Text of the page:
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Vibrational Healing for an Empowered Life – The Big Seance Podcast #103

Vibrational Healing for an Empowered Life - An Interview with Karen Frazier on The Big Seance Podcast: My Paranormal World #103 - Visit BigSeance.com


What is an energy healer? And are chakras real? Psychic medium and author, Karen Frazier, shares wisdom from her brand new book, Higher Vibes Toolbox: Vibrational Healing for an Empowered Life


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After Tragedy: an author on “healthy shame”…

Yesterday I struggled to pull myself from the cable news coverage of the tragic and senseless killings in Aurora, Colorado. The day was pretty much a wash since I couldn’t get all the sadness out of my head. I could have walked away… and I tried. I spent some time out in the absolutely beautiful weather that we experienced here in my part of Missouri. I even tried a meditation. I struggled to clear my head and ended up right back in front of the TV for most of the day. I don’t live in the Aurora area, and to my knowledge I knew none of the victims or their families, but I was really affected by it all.

I follow the author Karla McLaren on Facebook and I’ve mentioned her here a few times. Among other things, she writes about and discusses empathy and the language of emotions. In short, she often speaks of how important emotions are when they happen. For part of yesterday, I told myself that it was okay that I spent so much time dwelling on the tragedy, even though most people would probably think it wasn’t healthy. Maybe it was something I was meant to be feeling at the moment.

Then, Karla posted the following on her Facebook page.

As we read of yet another gun tragedy and send blessings to the victims, survivors, and the city of Aurora, I’m thinking so much of the vital, irreplaceable work of healthy shame.

In explosive violence, we can all see the panic and rage — out of control, brutal — but what I see more strongly is the absence of healthy shame, which helps people moderate their behavior.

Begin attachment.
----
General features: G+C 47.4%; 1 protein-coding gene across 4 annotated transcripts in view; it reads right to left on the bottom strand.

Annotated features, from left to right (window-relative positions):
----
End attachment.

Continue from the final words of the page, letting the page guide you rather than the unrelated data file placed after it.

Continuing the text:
So many of us learned about shame by *being* shamed — but that’s not how shame works in a healthy psyche. In fact, an overly shaming environment can actually create the kind of explosive violence we see in these sorts of tragedies. When people can’t access their own healthy, authentic, intrinsic shame, their behavior often goes off the rails.

Bullying, abuse, and violence — all are clear signs of serious shame impairment. Healthy and appropriate shame is an absolutely irreplaceable emotion that reduces violence and helps us become better people.

Today, along with feeling sadness and grief, I bow to healthy shame as the necessary emotion in this and so many other painful situations. Blessings to us all.

– Karla McLaren

I must admit that I don’t get it exactly. I think I need some explanation. Any thoughts?



So it’s 20 minutes after I posted this. I’ve read it over a few more times and followed some of the commentary on her facebook page. I think I understand better now. I initially thought she meant this as some sort of coping thing for the rest of us… which I didn’t get. But I think she is just saying we should be really happy that “healthy shame” exists because it keeps us from getting into trouble and doing bad things. And be happy you have it, because apparently this guy is missing that skill or part of the brain. Am I there? Maybe? I don’t know.

Thoughts from Karla McLaren on Music & Emotion… a Follow Up…

After yesterday’s post on Moving Musical Experiences and the Meditative State, I thought of Karla McLaren, an author that I follow on Facebook. She is also a social science researcher, a cappella arranger, and an empath. Her most recent journey and writings are on The Language of Emotions.

Yesterday I contacted Karla. I mentioned the post, asked if she had any thoughts or opinions on the topic, and asked the following question:

“Are these just emotions or really truly a heightened state of awareness or meditation?” 

She graciously responded with the three links below along with the following message.

“As you know, I would never say that something was ‘just’ an emotion, since emotions are vital to every possible aspect of our cognition, decision-making, social awareness, relational skill, and intelligence. In the flowchart from emotion to feeling, which requires an emotionally evocative stimuli, music absolutely can be an emotionally evocative stimulus that will evoke a specific emotion.”


This link is from a blog by Maria Panagiotidi, a PhD student interested in cognitive neuroscience/psychology and science in general.

In my middle school vocal music classes we discuss just about everything in this writing. It’s true, kids recognize the modes of major and minor fairly quickly and easily. One of the goofy things that I’ve always done while demonstrating is put a giant smile or frown on my face as I play chords or melodies in either major or minor.

This site of abstracts makes me feel like a grad student again. 🙂 It gave me a physiological response that didn’t have anything to do with music.

And finally, this is a page from the Carnegie Mellon University website

Thanks Karla for helping us out and contributing to the discussion!

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